Thursday, December 30, 2004

Tsunami: Comments from Singapore

Here are some comments from Hasan Jafri, a journalist colleague from my days as a youth magazine editor in Pakistan. Hasan now works in Singapore for a major news agency. Yesterday, he wrote:

Lisa and I just gave some money to the Red Cross while I have also signed up with a local NGO called Mercy Relief to go to Sri Lanka if needed. This is a major crisis, but luckily we didn't feel a thing here in singapore. In fact, I got to know about it when a friend from London called to check if I was ok - I laughed at him, telling him he caught me on the tennis court!

Only when I got back to the apartment and checked the wires did I realize how bad it was.

And today he adds:

I live on an island the size of a pea in a pod yet didn't feel a thing when the earthquake struck. It was less than a thousand kilometers away from Singapore and we are all safe yet hundreds of thousands are dead or devastated far far beyond. Are we lucky here or what?

Singapore is often seen as a country full of people who think of themselves first then others, yet there is a long queue outside the Red Cross office every day. Maybe its the festive holiday season or that companies dished out good bonuses, whatever it is money is pouring in. Maybe, just maybe, it is the strength of the human spirit - irrespective of cast, creed, color or faith - that is now at play. Whatever it is, it is heartening.

At my condo where many upper and middle class Singaporeans and expats live the community hall is full of things - clothes, medicine, food - that people here are planning to send via Buddhist charity.

The YMCA already has two dozen volunteers lined up, others have signed up with other NGOs and charity groups. I have not seen such hope in the face of adversity as I see now in Asia - not even the Bali terrorist attack on October 12, 2002 touched us the same way. Only 911 did the same.

While everyone I know is safe, I feel the pain because I am so familiar with some of the places: Thailand is like a second home to me, Lisa and I go there often. Phuket is where I drank myself silly with two dear friends from Pakistan who were there for me in a time of personal crisis in 1999. We were also honored guests at the Kuta beach annual 'lady boys' pagent that year. It was plastic tits galore, but it was important to them. I still have a photo of us in a frame I bought there.

A year ago we were in Phuket again - this time for a friends wedding. We were in a merry mood. A few if us smoked a bit too much and under a full moon decided to take a swim in the emerald green Andaman sea - in our birthday outfits. The three of us - an American, a Saki and a Brit - soon realized we were not alone when a bunch of dogs began barking at us! We scrambled to find out clothes and then under the influence of the water and the smoke made our way back to the Banyan tree resort in what seemed like an eternally long and heady walk.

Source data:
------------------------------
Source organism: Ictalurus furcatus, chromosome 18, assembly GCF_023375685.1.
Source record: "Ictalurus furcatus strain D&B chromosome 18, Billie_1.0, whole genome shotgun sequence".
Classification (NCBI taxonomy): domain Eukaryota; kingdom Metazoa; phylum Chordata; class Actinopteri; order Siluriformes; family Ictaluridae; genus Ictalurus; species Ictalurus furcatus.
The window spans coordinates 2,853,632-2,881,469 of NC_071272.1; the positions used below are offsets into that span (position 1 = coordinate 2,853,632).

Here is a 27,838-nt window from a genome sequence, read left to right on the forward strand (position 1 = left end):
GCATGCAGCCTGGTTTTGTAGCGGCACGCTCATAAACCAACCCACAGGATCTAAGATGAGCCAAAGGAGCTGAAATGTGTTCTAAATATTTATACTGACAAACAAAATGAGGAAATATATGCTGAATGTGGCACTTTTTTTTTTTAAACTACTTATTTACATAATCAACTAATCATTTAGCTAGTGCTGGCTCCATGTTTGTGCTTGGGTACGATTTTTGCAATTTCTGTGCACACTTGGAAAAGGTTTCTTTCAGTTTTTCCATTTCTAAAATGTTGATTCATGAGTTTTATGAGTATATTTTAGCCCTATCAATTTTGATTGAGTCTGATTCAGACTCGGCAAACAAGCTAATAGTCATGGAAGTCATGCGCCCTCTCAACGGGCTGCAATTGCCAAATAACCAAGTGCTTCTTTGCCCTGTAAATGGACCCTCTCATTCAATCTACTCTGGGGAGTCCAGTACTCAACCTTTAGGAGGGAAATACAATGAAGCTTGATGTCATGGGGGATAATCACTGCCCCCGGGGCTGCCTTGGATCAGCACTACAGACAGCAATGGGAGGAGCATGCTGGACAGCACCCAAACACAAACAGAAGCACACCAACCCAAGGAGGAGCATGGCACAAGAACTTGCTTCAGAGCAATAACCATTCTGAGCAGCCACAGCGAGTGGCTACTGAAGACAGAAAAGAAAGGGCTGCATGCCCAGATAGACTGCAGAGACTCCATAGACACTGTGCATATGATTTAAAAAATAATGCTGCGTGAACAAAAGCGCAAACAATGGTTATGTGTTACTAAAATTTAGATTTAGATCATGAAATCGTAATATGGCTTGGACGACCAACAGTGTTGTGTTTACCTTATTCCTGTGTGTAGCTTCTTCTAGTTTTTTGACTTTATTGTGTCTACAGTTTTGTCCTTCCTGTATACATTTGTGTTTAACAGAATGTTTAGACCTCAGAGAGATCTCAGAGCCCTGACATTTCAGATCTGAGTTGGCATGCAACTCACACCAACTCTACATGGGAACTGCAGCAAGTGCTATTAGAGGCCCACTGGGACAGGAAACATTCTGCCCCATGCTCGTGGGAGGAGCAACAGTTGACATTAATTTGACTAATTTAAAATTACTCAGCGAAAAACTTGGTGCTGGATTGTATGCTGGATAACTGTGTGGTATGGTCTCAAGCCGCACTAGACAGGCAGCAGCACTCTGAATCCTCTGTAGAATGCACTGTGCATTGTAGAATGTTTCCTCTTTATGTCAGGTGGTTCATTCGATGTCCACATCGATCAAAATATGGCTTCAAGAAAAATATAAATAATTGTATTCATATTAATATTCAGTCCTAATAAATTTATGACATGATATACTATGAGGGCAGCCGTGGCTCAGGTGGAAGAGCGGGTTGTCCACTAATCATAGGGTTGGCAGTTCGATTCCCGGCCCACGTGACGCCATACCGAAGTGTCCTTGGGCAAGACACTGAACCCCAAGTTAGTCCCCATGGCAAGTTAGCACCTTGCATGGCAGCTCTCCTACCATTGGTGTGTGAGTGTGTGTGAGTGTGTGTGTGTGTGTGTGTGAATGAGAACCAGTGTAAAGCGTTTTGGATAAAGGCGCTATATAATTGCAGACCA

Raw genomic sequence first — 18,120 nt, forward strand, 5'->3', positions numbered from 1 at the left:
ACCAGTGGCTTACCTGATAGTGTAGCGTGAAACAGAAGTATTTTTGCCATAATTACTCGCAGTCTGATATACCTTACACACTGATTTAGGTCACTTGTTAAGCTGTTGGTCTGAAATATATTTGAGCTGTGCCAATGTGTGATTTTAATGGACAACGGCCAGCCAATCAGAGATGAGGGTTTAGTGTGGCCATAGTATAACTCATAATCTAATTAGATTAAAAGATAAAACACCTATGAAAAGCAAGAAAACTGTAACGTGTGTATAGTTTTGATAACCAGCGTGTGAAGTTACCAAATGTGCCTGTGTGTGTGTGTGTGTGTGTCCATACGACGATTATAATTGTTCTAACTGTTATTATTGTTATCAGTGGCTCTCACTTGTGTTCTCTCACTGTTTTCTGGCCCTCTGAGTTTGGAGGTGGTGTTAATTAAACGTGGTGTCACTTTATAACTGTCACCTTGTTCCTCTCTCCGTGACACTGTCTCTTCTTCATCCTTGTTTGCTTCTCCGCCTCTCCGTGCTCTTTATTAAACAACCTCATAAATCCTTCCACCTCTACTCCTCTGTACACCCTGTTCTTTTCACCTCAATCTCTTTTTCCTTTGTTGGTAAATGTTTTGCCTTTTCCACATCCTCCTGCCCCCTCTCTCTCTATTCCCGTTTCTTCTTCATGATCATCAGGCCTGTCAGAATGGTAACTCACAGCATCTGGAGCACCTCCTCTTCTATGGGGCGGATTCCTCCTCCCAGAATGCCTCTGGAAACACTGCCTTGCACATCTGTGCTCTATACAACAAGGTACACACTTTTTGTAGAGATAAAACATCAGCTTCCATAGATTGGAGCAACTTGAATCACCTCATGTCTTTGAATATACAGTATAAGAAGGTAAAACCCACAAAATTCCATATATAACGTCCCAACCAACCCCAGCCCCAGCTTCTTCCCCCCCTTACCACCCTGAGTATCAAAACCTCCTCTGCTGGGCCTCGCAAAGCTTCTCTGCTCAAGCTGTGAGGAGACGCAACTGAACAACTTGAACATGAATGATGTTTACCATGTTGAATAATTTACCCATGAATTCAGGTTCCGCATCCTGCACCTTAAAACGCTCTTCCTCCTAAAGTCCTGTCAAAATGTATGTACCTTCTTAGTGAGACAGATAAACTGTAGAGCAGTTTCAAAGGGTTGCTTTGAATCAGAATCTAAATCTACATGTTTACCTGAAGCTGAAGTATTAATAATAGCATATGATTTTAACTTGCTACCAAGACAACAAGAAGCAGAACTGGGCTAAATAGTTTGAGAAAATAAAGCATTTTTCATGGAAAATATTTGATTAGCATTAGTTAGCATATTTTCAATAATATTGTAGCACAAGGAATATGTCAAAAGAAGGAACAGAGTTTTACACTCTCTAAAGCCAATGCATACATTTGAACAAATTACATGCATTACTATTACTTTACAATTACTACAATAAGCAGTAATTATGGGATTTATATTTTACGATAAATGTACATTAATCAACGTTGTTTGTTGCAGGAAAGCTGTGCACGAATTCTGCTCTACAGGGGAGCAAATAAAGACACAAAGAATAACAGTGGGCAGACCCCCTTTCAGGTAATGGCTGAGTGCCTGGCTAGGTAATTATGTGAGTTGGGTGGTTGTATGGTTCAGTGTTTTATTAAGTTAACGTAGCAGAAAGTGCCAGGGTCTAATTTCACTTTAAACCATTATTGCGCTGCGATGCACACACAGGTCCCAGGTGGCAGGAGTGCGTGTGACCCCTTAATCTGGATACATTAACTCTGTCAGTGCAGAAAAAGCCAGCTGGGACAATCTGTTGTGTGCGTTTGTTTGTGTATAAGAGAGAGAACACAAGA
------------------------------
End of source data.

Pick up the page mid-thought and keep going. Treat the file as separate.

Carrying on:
Langkawi is where Lisa and I went on a lovely romantic holiday that bonded us together. Penang, also in Malaysia, is where we went after working for three days nonstop when terrorist fell the Twin Towers and we needed peace and solitude.

Sri Lanka, a country that I have fallen in love with, is where Lisa and I went for our honeymoon. Our next trip there would have been to a lovely resort in Gale - a small town that no longer exists. Maybe I should checkout the web site again - just to remember how stunning the Indian ocean was before it turned into hell.

While I have not been to Aceh in Indonesia I know it well because of an insurgency that has shown the brutality of the Indonesian army and the resilience of its very conservative Muslim inhabitants who for five decades have fought for independence from Jakarta. Now, ironically, all are removing corpses side by side. The earthquake and the water didn't discriminate between a patriot and a rebel - it destroyed both with impunity.

Also in Sri Lanka one sees the horrors of war - landmines laid during the brutal civil war are now dislodged by the raging waters making rescue and recovery difficult. I first began to hate landmines when I saw innocent children maimed by them in Afghanistan - now I hate them even more. Three countries that I have ties with - Pakistan, America and Singapore - oppose banning the use of landmines. I wonder when and at what cost we will learn!

If there is one common image that remains with me of all the places we have been to that are now devastated, it is the smiles on the faces of the people there. The massage ladies and the ladyboys in Phuket, the driver in Colombo who kept smiling when I was furious he was late to pick us up and when the aircon broke down. The smiles. May they return soon.

And here I was enjoying my well-earned holiday and looking forward to moving to our own home next month. My worries - whether I should buy the Audi or the Alfa Romeo, whether I should take a year off from work and head back to graduate school, whether I should go watch Australia kick our ass in cricket in Perth or Sydney - all seem so trivial.

An earthquake and a wall of water in the middle of my tennis game brought me back to earth. Providence again reminded me how blessed and lucky I am!

Hasan
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